Love The Hard Way

on June 06, 2003 by Annlee Ellingson
In "Love the Hard Way," director/writer Peter Sehr accurately captures new love--at its mildest distracting, at its harshest destructive. Jack (Adrien Brody) and Claire (Charlotte Ayanna) may live only a few blocks away from each other in New York City, but they are worlds apart. Jack is a small-time conman who, with the help of his crew and a couple of out-of-work actresses, bilks foreign businessmen out of currency, jewelry and electronics. But he has a softer side that not even his closest friends are privy to: He holes up in a public storage unit to write pulp fiction and harbors an interest in rare books. It takes Claire, a bookish biology student at an Ivy League university, to recognize his hidden potential.

   Despite their mutual attraction, Jack, who has never known real love, keeps Claire at a distance, refusing to give up his philandering habits and petty crimes, repeatedly breaking his promises, said and unsaid. Soon, the strain of the relationship takes its toll on Claire. She neglects her studies and skips classes, gradually spiraling into Jack's lifestyle, taking a role in his con and worse.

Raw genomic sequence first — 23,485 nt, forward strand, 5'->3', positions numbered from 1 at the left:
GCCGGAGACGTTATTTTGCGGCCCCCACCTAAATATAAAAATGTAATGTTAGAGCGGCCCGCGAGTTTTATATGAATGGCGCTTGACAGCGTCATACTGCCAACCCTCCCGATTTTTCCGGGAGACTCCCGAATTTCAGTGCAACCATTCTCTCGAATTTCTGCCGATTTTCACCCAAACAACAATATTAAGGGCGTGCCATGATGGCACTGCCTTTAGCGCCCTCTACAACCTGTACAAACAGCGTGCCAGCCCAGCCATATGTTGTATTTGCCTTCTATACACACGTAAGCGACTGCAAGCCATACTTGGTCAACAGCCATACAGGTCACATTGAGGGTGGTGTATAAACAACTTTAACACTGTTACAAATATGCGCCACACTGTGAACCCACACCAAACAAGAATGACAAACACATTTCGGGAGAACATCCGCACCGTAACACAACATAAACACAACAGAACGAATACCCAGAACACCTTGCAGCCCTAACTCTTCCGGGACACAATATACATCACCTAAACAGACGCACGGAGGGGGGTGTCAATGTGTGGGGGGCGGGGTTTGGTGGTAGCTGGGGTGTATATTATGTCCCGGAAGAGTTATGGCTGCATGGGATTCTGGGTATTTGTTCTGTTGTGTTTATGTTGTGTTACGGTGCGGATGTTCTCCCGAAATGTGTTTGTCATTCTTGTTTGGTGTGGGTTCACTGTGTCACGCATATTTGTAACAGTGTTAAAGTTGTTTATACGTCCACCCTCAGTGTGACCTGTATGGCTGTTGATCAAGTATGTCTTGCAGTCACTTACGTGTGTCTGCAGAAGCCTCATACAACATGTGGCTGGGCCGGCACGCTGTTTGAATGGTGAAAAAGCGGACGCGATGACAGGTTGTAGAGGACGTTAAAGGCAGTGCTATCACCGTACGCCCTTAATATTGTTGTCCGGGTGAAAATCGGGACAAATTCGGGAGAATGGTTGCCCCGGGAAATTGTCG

Both Brody and Ayanna attack their parts with fearless zeal. Brody is confident as the arrogant and unlikable Jack, who tells Claire upon their first meeting, "I've slept with over 200 women," and "You have a really stupid laugh." Ayanna captures both Claire's initial innocence and her eventual world-weary self-destructiveness, when she declares, "Maybe I want him to take me with him" to hell. Unfortunately, the supporting characters are less intriguing.

   The story itself is brutally honest about its characters, even if they won't be with themselves: The audience recognizes that Jack really is being protective of Claire when he refuses to allow her to take part in his scheme, claiming he doesn't think she can pull it off. The script allows Claire to continue naively returning to his embrace, even though the viewer knows he'll only hurt her again. It's depressing that the awful way they treat each other strikes such a chord.

   In addition, production designer Debbie De Villa has selected some superb locations--Jack's apartment and workspace, dubbed "the wonderful place," come to mind--and added clever mise-en-scenic details, such as a cigarette lighter that plays Mozart. The cinematography by Guy Dufaux captures the gritty realism of modern-day New York, if no spectacular shot choices come to mind. Starring Adrien Brody, Charlotte Ayanna, Jon Seda, August Diehl and Pam Grier. Directed by Peter Sehr. Written by Peter Sehr and Marie Noelle. Produced by Wolfram Tichy. A Kino release. Drama. Not yet rated. Running time: 110 min

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